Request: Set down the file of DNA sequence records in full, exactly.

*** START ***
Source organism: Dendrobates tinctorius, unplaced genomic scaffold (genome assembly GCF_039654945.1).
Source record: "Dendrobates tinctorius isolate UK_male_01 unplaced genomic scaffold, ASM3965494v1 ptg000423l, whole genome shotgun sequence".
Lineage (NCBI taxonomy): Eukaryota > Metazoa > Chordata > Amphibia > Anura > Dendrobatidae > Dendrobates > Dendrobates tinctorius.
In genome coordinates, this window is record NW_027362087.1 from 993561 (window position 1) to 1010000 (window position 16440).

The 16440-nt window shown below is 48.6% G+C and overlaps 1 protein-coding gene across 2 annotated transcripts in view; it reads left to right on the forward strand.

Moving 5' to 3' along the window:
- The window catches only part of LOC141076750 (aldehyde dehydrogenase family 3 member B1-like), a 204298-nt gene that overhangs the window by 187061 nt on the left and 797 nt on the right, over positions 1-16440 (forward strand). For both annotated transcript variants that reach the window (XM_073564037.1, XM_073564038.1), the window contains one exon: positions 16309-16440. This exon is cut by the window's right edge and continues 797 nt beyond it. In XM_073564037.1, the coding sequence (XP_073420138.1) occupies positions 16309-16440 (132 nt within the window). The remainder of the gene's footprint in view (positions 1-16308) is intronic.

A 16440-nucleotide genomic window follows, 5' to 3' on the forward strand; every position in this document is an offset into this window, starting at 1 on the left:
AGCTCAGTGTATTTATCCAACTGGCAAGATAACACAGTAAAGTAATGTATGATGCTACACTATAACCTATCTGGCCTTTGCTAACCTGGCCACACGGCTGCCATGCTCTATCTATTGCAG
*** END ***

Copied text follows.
Source organism: Dendrobates tinctorius, unplaced genomic scaffold (genome assembly GCF_039654945.1).
Source record: "Dendrobates tinctorius isolate UK_male_01 unplaced genomic scaffold, ASM3965494v1 ptg000423l, whole genome shotgun sequence".
Lineage (NCBI taxonomy): Eukaryota > Metazoa > Chordata > Amphibia > Anura > Dendrobatidae > Dendrobates > Dendrobates tinctorius.
In genome coordinates, this window is record NW_027362087.1 from 993561 (window position 1) to 1010000 (window position 16440).

The 16440-nt window shown below is 48.6% G+C and overlaps 1 protein-coding gene across 2 annotated transcripts in view; it reads left to right on the forward strand.

Moving 5' to 3' along the window:
- The window catches only part of LOC141076750 (aldehyde dehydrogenase family 3 member B1-like), a 204298-nt gene that overhangs the window by 187061 nt on the left and 797 nt on the right, over positions 1-16440 (forward strand). For both annotated transcript variants that reach the window (XM_073564037.1, XM_073564038.1), the window contains one exon: positions 16309-16440. This exon is cut by the window's right edge and continues 797 nt beyond it. In XM_073564037.1, the coding sequence (XP_073420138.1) occupies positions 16309-16440 (132 nt within the window). The remainder of the gene's footprint in view (positions 1-16308) is intronic.

A 16440-nucleotide genomic window follows, 5' to 3' on the forward strand; every position in this document is an offset into this window, starting at 1 on the left:
AGCTCAGTGTATTTATCCAACTGGCAAGATAACACAGTAAAGTAATGTATGATGCTACACTATAACCTATCTGGCCTTTGCTAACCTGGCCACACGGCTGCCATGCTCTATCTATTGCAG